Ginebra brings the Dragons to their knees in Game 7
Barangay Ginebra just extended an annual scene that first happened in 2016, with the Gin Kings winning another PBA championship for their multitude of faithful to enjoy.
And on Sunday night, before a loud, record crowd of 54,589 at cavernous Philippine Arena in Bocaue, Bulacan, the Gin Kings may have produced their biggest triumph yet with a 114-99 thrashing of the visiting Bay Area Dragons to claim the Commissioner’s Cup trophy.
In slaying the Dragons, Ginebra emerged victorious in a series that became a pseudo-continental battle between the country’s most popular team and the foreign side from Hong Kong which was welcomed by the PBA as a guest for the midseason tournament.
“We were totally surprised at how well we played and that we were able to handle Bay Area,” said Ginebra coach Tim Cone. “The only explanation we can really give was that the crowd really lifted us to that performance.”
It was Ginebra’s sixth title in nine import-laced conferences with Justin Brownlee, who was initially brought to Manila by Cone as a necessity, but has turned out to be the cornerstone of the beloved team’s remarkable run of form.
“The energy from the crowd really boosted us to levels I don’t think we could get to,” added Cone, who extended his record number of titles to 25.
Brownlee, whose journey to become a Filipino ended when President Marcos signed his naturalization into law last week, came through like he has done so many times in the past as Ginebra put together a performance that stunned Bay Area.
He finished with 34 points after going 14-of-22 from the field as Brownlee extended his perfect batting average on the PBA’s grandest stage. He was on fire right from the get-go as Ginebra leaned on a merciless second quarter to turn what was seen before tipoff as a thrilling matchup into an epic mismatch.
Unlike in Game 6 when Brownlee was forced to carry Ginebra on his shoulders before falling short in its first chance at the crown, the Best Import winner got plenty of help.
Scottie Thompson, unsung hero and Honda-PBA Press Corps Finals Most Valuable Player Christian Standhardinger, Jamie Malonzo and Japeth Aguilar were among the heroes in the victory that handed Cone his seventh title as Ginebra coach.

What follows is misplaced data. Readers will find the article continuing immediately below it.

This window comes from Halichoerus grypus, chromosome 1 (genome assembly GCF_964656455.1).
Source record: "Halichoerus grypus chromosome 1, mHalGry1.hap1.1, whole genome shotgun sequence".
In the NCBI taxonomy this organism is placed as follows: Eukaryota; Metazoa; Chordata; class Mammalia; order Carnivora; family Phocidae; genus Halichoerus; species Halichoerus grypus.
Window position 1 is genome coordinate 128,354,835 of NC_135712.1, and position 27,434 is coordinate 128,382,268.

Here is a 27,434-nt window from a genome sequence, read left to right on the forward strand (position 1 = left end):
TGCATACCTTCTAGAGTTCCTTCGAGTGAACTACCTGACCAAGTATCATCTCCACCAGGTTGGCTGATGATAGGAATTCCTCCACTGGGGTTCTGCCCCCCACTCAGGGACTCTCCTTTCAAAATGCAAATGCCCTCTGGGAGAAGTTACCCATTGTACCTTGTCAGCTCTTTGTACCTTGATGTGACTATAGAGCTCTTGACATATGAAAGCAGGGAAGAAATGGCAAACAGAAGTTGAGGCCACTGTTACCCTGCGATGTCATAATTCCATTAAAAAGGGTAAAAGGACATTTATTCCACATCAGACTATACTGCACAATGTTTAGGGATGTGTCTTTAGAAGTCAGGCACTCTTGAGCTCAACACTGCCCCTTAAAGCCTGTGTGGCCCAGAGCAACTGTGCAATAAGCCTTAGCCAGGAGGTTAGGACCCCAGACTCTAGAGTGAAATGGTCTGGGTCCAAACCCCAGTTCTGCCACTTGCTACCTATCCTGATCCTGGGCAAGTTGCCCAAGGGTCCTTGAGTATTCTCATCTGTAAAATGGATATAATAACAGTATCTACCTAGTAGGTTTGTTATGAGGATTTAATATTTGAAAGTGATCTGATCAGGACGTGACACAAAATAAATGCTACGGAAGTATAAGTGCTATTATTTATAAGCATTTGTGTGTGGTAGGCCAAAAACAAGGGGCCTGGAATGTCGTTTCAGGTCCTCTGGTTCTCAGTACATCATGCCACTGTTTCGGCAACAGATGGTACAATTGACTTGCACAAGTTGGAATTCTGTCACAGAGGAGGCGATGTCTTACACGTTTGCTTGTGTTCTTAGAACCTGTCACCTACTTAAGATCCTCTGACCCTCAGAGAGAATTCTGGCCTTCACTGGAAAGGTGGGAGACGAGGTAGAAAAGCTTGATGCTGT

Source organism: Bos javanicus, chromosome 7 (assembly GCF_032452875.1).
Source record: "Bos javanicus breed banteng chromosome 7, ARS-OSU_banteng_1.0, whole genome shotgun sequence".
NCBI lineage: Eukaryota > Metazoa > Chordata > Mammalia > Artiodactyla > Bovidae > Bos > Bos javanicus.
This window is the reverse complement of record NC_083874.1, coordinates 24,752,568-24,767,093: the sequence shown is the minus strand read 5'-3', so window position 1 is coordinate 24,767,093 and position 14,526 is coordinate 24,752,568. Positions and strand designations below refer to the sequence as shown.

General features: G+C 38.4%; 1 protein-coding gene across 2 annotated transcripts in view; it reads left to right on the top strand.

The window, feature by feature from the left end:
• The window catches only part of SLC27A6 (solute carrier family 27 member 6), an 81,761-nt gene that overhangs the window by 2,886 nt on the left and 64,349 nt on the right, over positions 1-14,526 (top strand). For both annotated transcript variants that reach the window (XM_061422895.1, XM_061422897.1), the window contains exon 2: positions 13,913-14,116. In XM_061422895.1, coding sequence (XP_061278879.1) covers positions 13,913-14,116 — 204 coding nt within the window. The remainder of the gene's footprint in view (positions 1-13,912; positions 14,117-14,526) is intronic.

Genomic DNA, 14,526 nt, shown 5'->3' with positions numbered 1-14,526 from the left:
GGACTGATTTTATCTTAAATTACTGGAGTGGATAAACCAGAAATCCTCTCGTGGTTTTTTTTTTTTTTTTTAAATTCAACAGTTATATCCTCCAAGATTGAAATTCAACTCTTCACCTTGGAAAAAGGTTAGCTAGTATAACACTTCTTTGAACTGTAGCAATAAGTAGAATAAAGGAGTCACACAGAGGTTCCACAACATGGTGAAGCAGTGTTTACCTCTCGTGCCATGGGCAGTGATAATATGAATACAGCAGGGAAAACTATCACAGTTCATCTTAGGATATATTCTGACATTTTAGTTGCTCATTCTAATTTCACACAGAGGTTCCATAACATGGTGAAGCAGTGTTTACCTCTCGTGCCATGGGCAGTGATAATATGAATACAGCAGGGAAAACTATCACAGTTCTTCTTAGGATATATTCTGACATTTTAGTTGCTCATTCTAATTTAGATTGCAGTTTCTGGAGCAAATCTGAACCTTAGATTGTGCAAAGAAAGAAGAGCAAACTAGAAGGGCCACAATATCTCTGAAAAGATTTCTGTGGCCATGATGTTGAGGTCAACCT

Ginebra led, 61-39, at the half, practically ending any chance of Bay Area to become only the second foreign team to win a PBA conference.
“We talked about it from the beginning of the series that we were playing more than just for ourselves, we were playing more than just for Ginebra and we were playing more for just Ginebra fans,” Cone said. “We were playing for fans around the country and we were playing for the league itself.”
“That was always on our mind as we progressed to this series. Like I said, we were angry we didn’t get Game 6 and we brought that anger into this game,” Cone added.
That status was evident as fans from all walks of life shrugged off the long trip and the evening downpour to witness title No. 15 for Ginebra, which broke its tie for second with sibling rival Magnolia and the now-defunct Alaska franchise.
Only its other sister team, San Miguel Beer, has more championships with 28.
It was a Game 7 to remember for Ginebra, while it was a rubber match to forget for Bay Area.
Bay Area’s shooting was iffy at the beginning—perhaps overwhelmed by the atmosphere playing in a larger facility packed by a loyal throng that jeered the Dragons endlessly—contributing to its slow start and Ginebra’s dominance of the rubber match.
Even Game 6 hero Myles Powell endured some rough moments before getting his rhythm.
By that time, however, the Dragons were way behind and eventually settled for a runner-up trophy—and the respect of Filipino cage fans who saw a different brand of basketball throughout the East Asia Super League outfit’s participation that started in September. INQ